WASHINGTON – For D.C. United midfielder Stephen King, third time really is the charm.
After excelling at the University of Maryland, King joined joining the Chicago Fire in 2008. The next year, the defensive midfielder made his second stop in MLS when the Seattle Sounders acquired him in the Expansion Draft. In 2010, a trade to D.C. once again sent King on the move.
There would be no further shakeup in 2011, and after getting off to a slow start, King played a big role in the second half of the season to earn himself a new contract in September.
“I was very happy to get that done,” King told MLSsoccer.com of signing a new contract. “I love being a part of this team, I want to be here for awhile, I really love playing in front of the fans we have – great group of fans, they give us so much energy from the crowd and it really does translate onto the field.”
King’s contract has him poised to give him an unprecedented third consecutive season at an MLS club, but at the start of the season his future in D.C. looked far from certain.
The 25-year-old midfielder didn’t make United’s 18-man roster until May 4, and it appeared that his days might be numbered. King used the lack of playing time as motivation, not allowing himself to be discouraged.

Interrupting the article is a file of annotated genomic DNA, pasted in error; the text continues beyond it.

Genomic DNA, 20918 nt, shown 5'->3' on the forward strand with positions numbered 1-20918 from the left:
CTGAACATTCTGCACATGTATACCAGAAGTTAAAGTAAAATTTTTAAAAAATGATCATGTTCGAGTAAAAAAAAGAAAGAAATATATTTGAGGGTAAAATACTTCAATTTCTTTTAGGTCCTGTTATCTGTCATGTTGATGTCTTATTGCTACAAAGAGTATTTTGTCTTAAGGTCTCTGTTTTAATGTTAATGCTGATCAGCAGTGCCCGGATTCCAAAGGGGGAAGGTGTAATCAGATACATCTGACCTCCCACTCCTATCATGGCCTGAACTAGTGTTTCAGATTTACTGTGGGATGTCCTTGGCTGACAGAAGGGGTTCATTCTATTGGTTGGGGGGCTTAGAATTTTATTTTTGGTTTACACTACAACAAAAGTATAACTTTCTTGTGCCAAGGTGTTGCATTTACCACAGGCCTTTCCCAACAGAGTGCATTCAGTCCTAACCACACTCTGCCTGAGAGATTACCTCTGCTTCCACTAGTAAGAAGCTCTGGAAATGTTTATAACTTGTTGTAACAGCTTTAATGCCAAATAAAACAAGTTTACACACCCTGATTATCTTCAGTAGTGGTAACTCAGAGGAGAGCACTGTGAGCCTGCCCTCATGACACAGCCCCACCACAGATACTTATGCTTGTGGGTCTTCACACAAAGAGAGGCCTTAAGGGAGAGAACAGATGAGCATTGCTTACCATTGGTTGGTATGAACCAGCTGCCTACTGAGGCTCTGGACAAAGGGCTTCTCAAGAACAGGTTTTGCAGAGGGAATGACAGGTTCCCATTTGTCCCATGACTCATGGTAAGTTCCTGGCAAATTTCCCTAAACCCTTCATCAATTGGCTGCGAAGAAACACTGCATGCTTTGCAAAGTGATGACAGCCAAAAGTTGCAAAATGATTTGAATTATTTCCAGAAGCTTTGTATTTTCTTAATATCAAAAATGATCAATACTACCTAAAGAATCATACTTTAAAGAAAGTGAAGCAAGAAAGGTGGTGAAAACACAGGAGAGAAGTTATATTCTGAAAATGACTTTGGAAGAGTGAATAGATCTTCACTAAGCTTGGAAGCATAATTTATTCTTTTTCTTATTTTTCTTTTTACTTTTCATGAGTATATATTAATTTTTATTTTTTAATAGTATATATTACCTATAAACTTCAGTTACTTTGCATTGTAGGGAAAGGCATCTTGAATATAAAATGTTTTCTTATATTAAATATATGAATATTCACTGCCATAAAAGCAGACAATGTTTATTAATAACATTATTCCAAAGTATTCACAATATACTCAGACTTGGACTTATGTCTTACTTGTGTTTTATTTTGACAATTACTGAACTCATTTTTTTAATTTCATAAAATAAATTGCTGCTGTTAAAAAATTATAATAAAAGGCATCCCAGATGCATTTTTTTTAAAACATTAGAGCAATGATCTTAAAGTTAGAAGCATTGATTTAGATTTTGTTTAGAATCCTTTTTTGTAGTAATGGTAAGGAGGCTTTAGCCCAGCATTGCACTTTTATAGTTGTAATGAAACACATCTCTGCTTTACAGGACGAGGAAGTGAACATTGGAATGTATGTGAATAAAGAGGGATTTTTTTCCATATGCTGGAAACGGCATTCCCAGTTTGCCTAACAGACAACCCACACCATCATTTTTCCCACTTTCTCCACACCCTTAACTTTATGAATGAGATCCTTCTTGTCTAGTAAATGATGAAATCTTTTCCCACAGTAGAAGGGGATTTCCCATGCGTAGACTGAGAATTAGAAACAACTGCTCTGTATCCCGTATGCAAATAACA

“I came in and worked hard every single day,” he said. “In the beginning of the year I wasn’t dressing a lot of the games, it was tough, but at the same time I showed up and tried to work my hardest, work my way into the lineup even when it was an uphill battle.
“It’s tough not to be in the 18 for a game and you feel disconnected at times, but I was happy with the way things went starting in the summer time towards the end of the year – obviously you want to be on the field and also you want to be winning games. It’s tough to finish the way we did at the end of the year.”
By the season’s end, King featured regularly in the starting lineup, making 20 appearances on the year with 11 starts. He even scored in a 4-0 rout of Vancouver on August 13, his first goal in a D.C. uniform.
But he couldn’t help stop D.C.’s end of season skid that saw the team go winless in their last six games to crash out of the playoffs.
“Over the past couple of years there’s been a lot of turnover as far as the personnel,” King said. “I think if we can keep a core group of guys and keep getting better and gelling more and more, on and off the field, I think that’s going to help us.”
Travis Clark covers D.C. United, college and youth soccer for MLSsoccer.com.